On his way from the Philippines to bury his son Juanelo, tortured and killed this past March 28th, Mexican poet Javier Sicilia wrote the following poem:
El mundo ya no es digno de la palabra
Nos la ahogaron adentro
Como te asfixiaron
Como te desgarraron a ti los pulmones
Y el dolor no se me aparta
Solo queda un mundo
Por el silencio de los justos
Solo por tu silencio y por mi silencio, Juanelo.
Es mi ultimo poema, no puedo escribir mas poesia... la poesia ya no existe en mi.
Javier Sicilia, Morelos, Mexico April 2, 2010
The world is not longer worthy of the word
They suffocated it inside us
As they asphyxiated you
As they torn your lungs apart
And pain does not depart me
Only one world is left
For the silence of the just
Only for your silence and for my silence, Juanelo.
This is my last poem, I cannot write poetry any
more... poetry no longer exists in me.
Javier Sicilia, Morelos, Mexico April 2, 2010
On April 2nd Mr. Sicilia stopped writing poetry.
Leticia Ortega and Dionisio Cortes live and work in New York City and in Highland, NY. Their work has been shown in the United States, Mexico, and Italy. Ms. Ortega's work has been included in the I Olga Costa Biennial and Mr. Cortes' in the Monterrey Biennial. Both are recipients of numerous prestigious awards including the Vitro Art Center and the Monterrey Biennial in Mexico. They have taught at several institutions including American School and El Nix in Mexico, and Wet Paint! Art Studio in NYC. Their work can be found in numerous private and public collections
Second Floor Carriage House
"These are constructed paintings. Because I know the components of each piece are going to be reconfigured over and over again, I make them from new materials with this In mind. Through what can be an arduous process, the parts become compromised, damaged or changed beyond repair, until ultimately something emerges with pictorial and physical integrity. The process of restructuring --- re-finding formal relationships allows a kind of narrative to edge its way into the work without being literal, so the paintings remain open to very broad readings, always subjective. I'm intrigued by the way Image and obecthood speck to each other in a painting, as if negotiating roles. For example, I might use a piece of wood to replace the rectangular plane of the painting, leaving it with no formal boundaries, but sustained as if by an umbilical to the wall. I have a deep respect for the tradition of painting, within which I find plenty of room to address almost anything, sometimes with a tiny dose of Irreverence and humor."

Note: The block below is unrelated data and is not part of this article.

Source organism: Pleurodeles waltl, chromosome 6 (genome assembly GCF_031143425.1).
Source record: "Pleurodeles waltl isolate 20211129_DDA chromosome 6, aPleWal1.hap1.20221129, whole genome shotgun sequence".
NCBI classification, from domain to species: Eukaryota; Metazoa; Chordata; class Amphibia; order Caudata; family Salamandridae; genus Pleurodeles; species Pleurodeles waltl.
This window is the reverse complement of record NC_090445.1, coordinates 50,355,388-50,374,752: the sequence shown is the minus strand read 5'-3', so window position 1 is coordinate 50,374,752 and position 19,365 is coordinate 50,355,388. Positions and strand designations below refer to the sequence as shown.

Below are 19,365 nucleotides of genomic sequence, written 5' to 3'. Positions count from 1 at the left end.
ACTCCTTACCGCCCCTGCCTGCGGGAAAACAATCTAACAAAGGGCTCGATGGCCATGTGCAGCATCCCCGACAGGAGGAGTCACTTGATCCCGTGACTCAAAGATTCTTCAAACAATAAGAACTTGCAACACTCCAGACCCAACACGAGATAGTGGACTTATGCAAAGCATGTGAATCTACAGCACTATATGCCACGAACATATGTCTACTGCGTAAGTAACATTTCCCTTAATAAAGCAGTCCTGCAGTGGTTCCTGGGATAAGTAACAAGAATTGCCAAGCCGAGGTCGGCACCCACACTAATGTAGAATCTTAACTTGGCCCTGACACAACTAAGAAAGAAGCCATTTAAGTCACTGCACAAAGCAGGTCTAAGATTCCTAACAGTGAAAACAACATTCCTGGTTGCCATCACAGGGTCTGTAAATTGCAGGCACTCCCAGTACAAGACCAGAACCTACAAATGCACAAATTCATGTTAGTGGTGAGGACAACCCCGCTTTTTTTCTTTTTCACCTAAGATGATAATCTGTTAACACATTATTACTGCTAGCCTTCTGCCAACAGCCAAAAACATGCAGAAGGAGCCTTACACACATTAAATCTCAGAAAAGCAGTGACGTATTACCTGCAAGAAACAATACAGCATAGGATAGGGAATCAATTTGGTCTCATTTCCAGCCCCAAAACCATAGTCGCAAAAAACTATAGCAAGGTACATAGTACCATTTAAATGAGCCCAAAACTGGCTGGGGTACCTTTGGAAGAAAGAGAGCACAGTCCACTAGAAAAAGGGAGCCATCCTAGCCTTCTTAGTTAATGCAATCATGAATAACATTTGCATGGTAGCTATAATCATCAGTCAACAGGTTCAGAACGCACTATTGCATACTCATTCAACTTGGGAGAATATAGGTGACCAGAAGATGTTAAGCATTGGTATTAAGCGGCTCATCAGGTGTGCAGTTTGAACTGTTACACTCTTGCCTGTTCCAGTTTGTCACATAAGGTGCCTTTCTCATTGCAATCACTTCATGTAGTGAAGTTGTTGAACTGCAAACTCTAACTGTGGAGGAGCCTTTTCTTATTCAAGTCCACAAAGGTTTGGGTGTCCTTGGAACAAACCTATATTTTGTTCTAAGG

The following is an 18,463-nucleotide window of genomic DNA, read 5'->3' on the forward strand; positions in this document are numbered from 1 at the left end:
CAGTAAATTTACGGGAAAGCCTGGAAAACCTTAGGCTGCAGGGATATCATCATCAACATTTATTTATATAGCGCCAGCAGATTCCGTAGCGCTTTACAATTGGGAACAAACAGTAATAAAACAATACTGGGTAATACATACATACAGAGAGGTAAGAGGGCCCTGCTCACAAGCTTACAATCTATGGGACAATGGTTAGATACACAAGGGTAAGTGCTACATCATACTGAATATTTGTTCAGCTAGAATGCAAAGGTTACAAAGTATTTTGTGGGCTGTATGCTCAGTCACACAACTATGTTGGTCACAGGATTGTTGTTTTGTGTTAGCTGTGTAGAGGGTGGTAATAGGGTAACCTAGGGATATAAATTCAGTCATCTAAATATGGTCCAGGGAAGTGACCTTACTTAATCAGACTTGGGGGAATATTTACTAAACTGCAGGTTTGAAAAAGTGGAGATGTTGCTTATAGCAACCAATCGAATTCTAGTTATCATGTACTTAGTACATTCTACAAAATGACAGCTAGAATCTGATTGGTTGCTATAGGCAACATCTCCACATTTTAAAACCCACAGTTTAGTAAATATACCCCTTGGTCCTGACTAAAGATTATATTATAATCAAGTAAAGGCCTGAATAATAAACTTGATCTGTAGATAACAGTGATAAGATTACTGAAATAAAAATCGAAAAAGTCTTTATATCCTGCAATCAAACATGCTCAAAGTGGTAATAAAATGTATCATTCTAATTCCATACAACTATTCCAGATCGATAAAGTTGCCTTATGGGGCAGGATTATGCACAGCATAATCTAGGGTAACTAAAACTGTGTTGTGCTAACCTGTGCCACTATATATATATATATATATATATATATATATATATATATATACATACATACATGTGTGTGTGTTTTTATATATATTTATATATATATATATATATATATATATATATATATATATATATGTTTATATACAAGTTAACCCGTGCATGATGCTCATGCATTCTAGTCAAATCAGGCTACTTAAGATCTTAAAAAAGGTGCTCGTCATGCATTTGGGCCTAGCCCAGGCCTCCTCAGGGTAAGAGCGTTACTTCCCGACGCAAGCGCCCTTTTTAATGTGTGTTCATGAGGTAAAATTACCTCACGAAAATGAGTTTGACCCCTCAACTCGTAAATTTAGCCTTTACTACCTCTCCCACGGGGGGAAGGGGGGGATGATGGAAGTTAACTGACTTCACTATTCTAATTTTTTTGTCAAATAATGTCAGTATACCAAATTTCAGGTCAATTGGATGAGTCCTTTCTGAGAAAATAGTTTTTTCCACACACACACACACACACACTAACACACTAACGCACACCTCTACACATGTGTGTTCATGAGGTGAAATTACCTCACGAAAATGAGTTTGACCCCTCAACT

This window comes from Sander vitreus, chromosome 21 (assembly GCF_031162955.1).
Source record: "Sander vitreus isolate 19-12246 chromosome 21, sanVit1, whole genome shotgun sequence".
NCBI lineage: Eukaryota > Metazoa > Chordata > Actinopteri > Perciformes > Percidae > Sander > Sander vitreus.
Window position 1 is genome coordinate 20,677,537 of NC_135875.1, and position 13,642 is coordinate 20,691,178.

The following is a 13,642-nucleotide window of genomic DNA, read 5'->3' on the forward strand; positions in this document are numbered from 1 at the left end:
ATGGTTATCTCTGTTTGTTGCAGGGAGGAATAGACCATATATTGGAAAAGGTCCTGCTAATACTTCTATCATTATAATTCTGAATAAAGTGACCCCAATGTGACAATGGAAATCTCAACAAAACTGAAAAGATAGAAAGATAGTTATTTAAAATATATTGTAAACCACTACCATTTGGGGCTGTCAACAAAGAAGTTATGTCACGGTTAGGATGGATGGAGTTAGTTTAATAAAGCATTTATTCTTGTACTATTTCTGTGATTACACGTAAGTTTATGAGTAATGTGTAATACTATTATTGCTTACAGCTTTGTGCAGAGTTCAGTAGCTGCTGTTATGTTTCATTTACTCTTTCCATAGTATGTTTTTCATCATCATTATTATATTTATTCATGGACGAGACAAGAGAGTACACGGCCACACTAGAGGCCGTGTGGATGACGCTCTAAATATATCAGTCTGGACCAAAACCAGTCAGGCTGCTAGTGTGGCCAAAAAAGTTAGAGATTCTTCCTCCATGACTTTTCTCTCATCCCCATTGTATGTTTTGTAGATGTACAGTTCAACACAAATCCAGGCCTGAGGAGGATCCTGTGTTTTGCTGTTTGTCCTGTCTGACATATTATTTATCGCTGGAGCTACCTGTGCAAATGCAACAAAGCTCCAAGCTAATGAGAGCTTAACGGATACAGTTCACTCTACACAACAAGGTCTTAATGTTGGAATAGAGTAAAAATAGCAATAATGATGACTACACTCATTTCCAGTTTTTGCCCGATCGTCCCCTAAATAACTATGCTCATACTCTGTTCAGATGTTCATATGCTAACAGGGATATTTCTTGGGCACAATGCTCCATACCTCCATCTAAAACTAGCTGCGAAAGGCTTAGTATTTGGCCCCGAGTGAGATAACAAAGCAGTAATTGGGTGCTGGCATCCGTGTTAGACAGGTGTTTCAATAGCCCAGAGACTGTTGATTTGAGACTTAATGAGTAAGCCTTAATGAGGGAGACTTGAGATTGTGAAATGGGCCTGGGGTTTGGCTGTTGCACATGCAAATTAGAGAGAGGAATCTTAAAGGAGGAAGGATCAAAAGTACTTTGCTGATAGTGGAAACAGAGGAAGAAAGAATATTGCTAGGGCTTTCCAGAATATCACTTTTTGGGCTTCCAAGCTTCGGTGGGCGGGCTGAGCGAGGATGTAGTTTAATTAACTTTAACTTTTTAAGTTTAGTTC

Third Floor Carriage House
"The process of drawing and painting I trust is educated yet ultimately intuitive. Within what may seem conflicting motivations lie paths to unexpected compositions."
"My work as a reporter has taught me that logical stories, without riddles and holes in them, in which everything is obvious, tend to be untrue."
-- Hanna Krall, The Woman From Hamburg
"I try to use experience of the world, visual memories, to inform my work. Never direct, it is an oblique reference. I am always surprised after completing a sculpture to see that it resembles something in the world. I count it as a success when that occurs because it reinforces an engagement with the environment. Intuition is strong in the beginning of the process. I try to think 'visually' and avoid any kind of narrative impulse in my use of the world. I understand the connections only after completing a sculpture.
Krall's statement is analogous to how I feel about my own encounters in the world. That understanding inspires me to produce sculpture with literal holes. The openings illustrate a concept of time and disintegration. Simple structures that are the ground for a more complicated surface rendering represent a model of this environment.
Slicing a slab of clay from a large block, then rolling it out and starting to shape it with my hands is often enough to suggest the way to proceed. I trust my instinct. It can be a long process to find the shape and longer still to modify and articulate that form. Some of the methods I use to do this include removing material from it, using a wooden tool to mark indentations in the interior and at the edges, using a steel tool to make perforations and, finally, shaping the edge itself. I want light to penetrate through the dense and opaque clay.
Sometimes I stretch it over a form to dry creating an irregular and undulating membrane. After it is fired, then, the form will lift off its supporting surface. Glaze is applied to some indents so color will be held in a different way than on untreated surface.
I grew up at the ocean edge with beaches and salt marshes. It was important for me to see the mix of landscape and water, the colors of the marsh, as well as the encrustation and buildup of repeated encounters of liquid against solid, the evidence of time, of decay and renewal. Memories of being there, looking closely at what landed on the edge have remained a continuing source of inspiration. These conditions are always there when I make art. The holes are metaphors for the bubbles in the foam of a receding wave. They are about a dissolution or disappearance of material. They are also intimating an ordering, not symmetrical, but still a balancing of elements. They provide a framework to integrate color onto the form. The shape of my sculpture is usually something simple, enough to hold a diverse amount of marking"